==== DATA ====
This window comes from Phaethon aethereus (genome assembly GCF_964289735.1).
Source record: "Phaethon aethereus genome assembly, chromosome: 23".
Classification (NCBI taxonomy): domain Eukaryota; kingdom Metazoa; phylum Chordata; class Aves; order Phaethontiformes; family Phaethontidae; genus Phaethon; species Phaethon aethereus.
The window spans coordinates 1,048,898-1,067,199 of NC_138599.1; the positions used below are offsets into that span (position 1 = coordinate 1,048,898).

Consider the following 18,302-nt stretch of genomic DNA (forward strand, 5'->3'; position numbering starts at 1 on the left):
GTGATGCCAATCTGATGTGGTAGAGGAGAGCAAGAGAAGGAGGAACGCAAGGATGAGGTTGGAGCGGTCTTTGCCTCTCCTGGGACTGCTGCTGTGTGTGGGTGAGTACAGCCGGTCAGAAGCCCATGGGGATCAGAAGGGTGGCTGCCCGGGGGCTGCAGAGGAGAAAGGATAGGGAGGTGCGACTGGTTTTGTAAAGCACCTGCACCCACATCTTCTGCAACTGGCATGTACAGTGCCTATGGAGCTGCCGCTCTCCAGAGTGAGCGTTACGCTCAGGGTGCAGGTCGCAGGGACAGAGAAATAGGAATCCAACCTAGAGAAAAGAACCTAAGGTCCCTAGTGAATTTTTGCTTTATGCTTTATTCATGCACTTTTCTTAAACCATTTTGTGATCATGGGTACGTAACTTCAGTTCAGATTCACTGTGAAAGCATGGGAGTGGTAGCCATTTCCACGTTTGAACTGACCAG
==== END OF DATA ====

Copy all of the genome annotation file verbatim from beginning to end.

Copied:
This window comes from Phaethon aethereus (genome assembly GCF_964289735.1).
Source record: "Phaethon aethereus genome assembly, chromosome: 23".
Classification (NCBI taxonomy): domain Eukaryota; kingdom Metazoa; phylum Chordata; class Aves; order Phaethontiformes; family Phaethontidae; genus Phaethon; species Phaethon aethereus.
The window spans coordinates 1,048,898-1,067,199 of NC_138599.1; the positions used below are offsets into that span (position 1 = coordinate 1,048,898).

Consider the following 18,302-nt stretch of genomic DNA (forward strand, 5'->3'; position numbering starts at 1 on the left):
GTGATGCCAATCTGATGTGGTAGAGGAGAGCAAGAGAAGGAGGAACGCAAGGATGAGGTTGGAGCGGTCTTTGCCTCTCCTGGGACTGCTGCTGTGTGTGGGTGAGTACAGCCGGTCAGAAGCCCATGGGGATCAGAAGGGTGGCTGCCCGGGGGCTGCAGAGGAGAAAGGATAGGGAGGTGCGACTGGTTTTGTAAAGCACCTGCACCCACATCTTCTGCAACTGGCATGTACAGTGCCTATGGAGCTGCCGCTCTCCAGAGTGAGCGTTACGCTCAGGGTGCAGGTCGCAGGGACAGAGAAATAGGAATCCAACCTAGAGAAAAGAACCTAAGGTCCCTAGTGAATTTTTGCTTTATGCTTTATTCATGCACTTTTCTTAAACCATTTTGTGATCATGGGTACGTAACTTCAGTTCAGATTCACTGTGAAAGCATGGGAGTGGTAGCCATTTCCACGTTTGAACTGACCAG